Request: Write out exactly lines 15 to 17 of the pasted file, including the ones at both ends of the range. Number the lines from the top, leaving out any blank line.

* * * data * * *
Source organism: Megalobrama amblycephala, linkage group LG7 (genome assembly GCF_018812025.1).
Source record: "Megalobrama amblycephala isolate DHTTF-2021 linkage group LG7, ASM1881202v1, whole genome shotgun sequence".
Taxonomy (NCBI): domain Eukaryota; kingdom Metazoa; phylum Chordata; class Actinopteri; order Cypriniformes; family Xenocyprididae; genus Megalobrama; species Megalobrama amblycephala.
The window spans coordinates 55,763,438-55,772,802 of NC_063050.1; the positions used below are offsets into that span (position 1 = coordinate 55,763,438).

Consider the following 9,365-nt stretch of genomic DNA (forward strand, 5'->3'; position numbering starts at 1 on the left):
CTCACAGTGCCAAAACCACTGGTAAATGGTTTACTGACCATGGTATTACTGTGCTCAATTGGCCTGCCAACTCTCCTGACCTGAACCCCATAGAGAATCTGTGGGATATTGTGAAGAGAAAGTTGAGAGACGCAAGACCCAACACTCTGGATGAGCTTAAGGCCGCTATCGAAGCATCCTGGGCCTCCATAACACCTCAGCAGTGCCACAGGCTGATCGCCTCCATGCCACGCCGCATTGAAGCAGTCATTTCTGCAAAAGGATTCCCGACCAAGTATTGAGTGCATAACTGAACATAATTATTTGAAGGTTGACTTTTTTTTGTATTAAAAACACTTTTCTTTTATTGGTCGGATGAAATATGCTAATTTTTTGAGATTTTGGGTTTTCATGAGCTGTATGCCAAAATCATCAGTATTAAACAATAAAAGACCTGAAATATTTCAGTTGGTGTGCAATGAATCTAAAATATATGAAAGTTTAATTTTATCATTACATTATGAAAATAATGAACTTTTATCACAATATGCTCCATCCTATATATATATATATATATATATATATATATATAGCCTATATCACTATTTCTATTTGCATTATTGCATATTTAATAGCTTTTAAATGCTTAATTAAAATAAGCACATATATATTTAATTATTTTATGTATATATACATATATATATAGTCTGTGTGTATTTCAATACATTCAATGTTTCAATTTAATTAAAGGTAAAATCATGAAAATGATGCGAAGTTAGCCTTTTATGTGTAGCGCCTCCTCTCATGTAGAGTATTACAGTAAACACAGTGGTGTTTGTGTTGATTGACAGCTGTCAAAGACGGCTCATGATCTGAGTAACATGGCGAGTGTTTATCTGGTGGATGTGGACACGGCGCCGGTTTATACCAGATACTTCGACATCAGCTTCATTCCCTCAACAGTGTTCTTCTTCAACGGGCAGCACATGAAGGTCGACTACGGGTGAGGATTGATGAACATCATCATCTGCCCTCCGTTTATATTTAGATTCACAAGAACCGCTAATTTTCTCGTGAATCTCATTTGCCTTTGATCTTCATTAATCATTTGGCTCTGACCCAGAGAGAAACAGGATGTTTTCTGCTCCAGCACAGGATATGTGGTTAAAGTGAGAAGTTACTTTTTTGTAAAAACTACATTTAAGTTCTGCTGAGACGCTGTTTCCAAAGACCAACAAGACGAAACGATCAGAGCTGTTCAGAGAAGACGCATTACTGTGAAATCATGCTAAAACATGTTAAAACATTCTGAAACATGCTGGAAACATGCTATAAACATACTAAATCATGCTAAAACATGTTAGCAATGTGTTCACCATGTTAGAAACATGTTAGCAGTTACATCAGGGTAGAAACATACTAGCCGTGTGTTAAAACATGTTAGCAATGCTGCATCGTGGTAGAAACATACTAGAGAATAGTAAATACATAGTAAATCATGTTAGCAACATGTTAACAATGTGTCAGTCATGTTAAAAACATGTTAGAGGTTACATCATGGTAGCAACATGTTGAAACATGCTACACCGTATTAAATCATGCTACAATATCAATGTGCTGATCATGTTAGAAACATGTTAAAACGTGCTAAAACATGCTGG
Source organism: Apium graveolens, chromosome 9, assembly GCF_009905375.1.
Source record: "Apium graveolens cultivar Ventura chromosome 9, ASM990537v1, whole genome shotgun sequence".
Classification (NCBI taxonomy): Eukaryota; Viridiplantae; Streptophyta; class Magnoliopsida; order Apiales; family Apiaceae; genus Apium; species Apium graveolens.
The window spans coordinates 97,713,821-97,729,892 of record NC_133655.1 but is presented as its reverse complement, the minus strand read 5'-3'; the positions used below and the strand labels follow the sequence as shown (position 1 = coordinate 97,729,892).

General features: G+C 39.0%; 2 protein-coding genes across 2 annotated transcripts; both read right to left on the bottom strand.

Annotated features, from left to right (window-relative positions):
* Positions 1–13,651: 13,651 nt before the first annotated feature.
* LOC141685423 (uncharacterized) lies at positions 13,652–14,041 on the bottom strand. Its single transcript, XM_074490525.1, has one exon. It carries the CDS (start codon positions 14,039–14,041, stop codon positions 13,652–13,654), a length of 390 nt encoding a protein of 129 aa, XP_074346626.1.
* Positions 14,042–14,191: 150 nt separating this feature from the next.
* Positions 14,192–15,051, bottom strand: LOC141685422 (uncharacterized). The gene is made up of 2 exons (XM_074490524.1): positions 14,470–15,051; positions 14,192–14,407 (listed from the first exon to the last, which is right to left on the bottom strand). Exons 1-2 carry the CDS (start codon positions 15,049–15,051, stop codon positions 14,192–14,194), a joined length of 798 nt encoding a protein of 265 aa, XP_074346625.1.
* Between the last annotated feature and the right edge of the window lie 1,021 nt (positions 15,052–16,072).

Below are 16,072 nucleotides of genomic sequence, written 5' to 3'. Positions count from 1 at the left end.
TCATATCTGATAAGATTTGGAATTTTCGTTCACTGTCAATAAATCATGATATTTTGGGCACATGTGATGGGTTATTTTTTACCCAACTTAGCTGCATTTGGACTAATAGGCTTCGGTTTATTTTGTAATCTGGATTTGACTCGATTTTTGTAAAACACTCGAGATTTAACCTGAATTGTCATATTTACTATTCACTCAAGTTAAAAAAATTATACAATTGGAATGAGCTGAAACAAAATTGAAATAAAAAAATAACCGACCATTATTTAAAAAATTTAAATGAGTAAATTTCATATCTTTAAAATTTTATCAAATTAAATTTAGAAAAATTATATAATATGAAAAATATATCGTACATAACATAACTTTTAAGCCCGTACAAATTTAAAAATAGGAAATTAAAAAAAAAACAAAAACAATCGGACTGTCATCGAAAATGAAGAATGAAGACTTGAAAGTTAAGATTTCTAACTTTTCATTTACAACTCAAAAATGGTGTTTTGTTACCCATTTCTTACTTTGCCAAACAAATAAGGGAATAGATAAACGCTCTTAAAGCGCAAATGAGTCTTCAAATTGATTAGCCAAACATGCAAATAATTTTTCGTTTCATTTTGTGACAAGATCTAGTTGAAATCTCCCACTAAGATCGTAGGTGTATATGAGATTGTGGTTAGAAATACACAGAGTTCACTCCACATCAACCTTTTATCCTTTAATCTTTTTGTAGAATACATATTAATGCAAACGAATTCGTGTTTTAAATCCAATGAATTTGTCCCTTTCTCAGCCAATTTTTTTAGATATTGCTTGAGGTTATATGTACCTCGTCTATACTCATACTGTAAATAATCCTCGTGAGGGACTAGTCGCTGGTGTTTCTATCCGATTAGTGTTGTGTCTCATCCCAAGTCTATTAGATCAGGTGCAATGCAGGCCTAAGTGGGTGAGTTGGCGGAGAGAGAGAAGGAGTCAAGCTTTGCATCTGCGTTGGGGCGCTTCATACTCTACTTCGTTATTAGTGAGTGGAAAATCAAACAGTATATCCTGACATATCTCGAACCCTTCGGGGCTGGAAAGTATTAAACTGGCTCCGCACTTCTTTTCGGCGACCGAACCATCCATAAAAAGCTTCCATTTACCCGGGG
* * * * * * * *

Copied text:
* Positions 14,042–14,191: 150 nt separating this feature from the next.
* Positions 14,192–15,051, bottom strand: LOC141685422 (uncharacterized). The gene is made up of 2 exons (XM_074490524.1): positions 14,470–15,051; positions 14,192–14,407 (listed from the first exon to the last, which is right to left on the bottom strand). Exons 1-2 carry the CDS (start codon positions 15,049–15,051, stop codon positions 14,192–14,194), a joined length of 798 nt encoding a protein of 265 aa, XP_074346625.1.
* Between the last annotated feature and the right edge of the window lie 1,021 nt (positions 15,052–16,072).